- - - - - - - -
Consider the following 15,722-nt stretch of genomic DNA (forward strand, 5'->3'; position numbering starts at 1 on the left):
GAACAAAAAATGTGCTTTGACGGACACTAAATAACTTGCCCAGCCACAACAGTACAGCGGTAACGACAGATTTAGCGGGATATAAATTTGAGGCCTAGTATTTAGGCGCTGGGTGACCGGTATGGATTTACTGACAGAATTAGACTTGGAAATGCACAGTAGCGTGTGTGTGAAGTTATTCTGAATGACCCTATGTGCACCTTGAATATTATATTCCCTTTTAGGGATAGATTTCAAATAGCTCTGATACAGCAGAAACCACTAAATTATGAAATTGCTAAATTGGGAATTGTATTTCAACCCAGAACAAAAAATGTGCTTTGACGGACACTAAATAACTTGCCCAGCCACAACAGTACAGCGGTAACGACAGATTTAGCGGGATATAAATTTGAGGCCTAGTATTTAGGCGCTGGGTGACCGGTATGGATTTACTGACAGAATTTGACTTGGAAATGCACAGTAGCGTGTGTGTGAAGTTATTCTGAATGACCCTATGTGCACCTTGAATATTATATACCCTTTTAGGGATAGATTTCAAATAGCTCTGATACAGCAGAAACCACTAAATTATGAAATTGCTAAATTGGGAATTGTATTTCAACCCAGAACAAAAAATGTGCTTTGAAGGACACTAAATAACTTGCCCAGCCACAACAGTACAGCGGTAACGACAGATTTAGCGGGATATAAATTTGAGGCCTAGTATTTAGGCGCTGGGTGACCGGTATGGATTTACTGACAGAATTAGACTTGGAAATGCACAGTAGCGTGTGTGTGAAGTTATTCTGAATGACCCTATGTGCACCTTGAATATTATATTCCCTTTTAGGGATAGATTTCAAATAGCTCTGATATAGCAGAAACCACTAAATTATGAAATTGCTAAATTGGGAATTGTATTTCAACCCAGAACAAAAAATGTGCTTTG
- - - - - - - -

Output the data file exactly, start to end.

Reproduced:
Consider the following 15,722-nt stretch of genomic DNA (forward strand, 5'->3'; position numbering starts at 1 on the left):
GAACAAAAAATGTGCTTTGACGGACACTAAATAACTTGCCCAGCCACAACAGTACAGCGGTAACGACAGATTTAGCGGGATATAAATTTGAGGCCTAGTATTTAGGCGCTGGGTGACCGGTATGGATTTACTGACAGAATTAGACTTGGAAATGCACAGTAGCGTGTGTGTGAAGTTATTCTGAATGACCCTATGTGCACCTTGAATATTATATTCCCTTTTAGGGATAGATTTCAAATAGCTCTGATACAGCAGAAACCACTAAATTATGAAATTGCTAAATTGGGAATTGTATTTCAACCCAGAACAAAAAATGTGCTTTGACGGACACTAAATAACTTGCCCAGCCACAACAGTACAGCGGTAACGACAGATTTAGCGGGATATAAATTTGAGGCCTAGTATTTAGGCGCTGGGTGACCGGTATGGATTTACTGACAGAATTTGACTTGGAAATGCACAGTAGCGTGTGTGTGAAGTTATTCTGAATGACCCTATGTGCACCTTGAATATTATATACCCTTTTAGGGATAGATTTCAAATAGCTCTGATACAGCAGAAACCACTAAATTATGAAATTGCTAAATTGGGAATTGTATTTCAACCCAGAACAAAAAATGTGCTTTGAAGGACACTAAATAACTTGCCCAGCCACAACAGTACAGCGGTAACGACAGATTTAGCGGGATATAAATTTGAGGCCTAGTATTTAGGCGCTGGGTGACCGGTATGGATTTACTGACAGAATTAGACTTGGAAATGCACAGTAGCGTGTGTGTGAAGTTATTCTGAATGACCCTATGTGCACCTTGAATATTATATTCCCTTTTAGGGATAGATTTCAAATAGCTCTGATATAGCAGAAACCACTAAATTATGAAATTGCTAAATTGGGAATTGTATTTCAACCCAGAACAAAAAATGTGCTTTG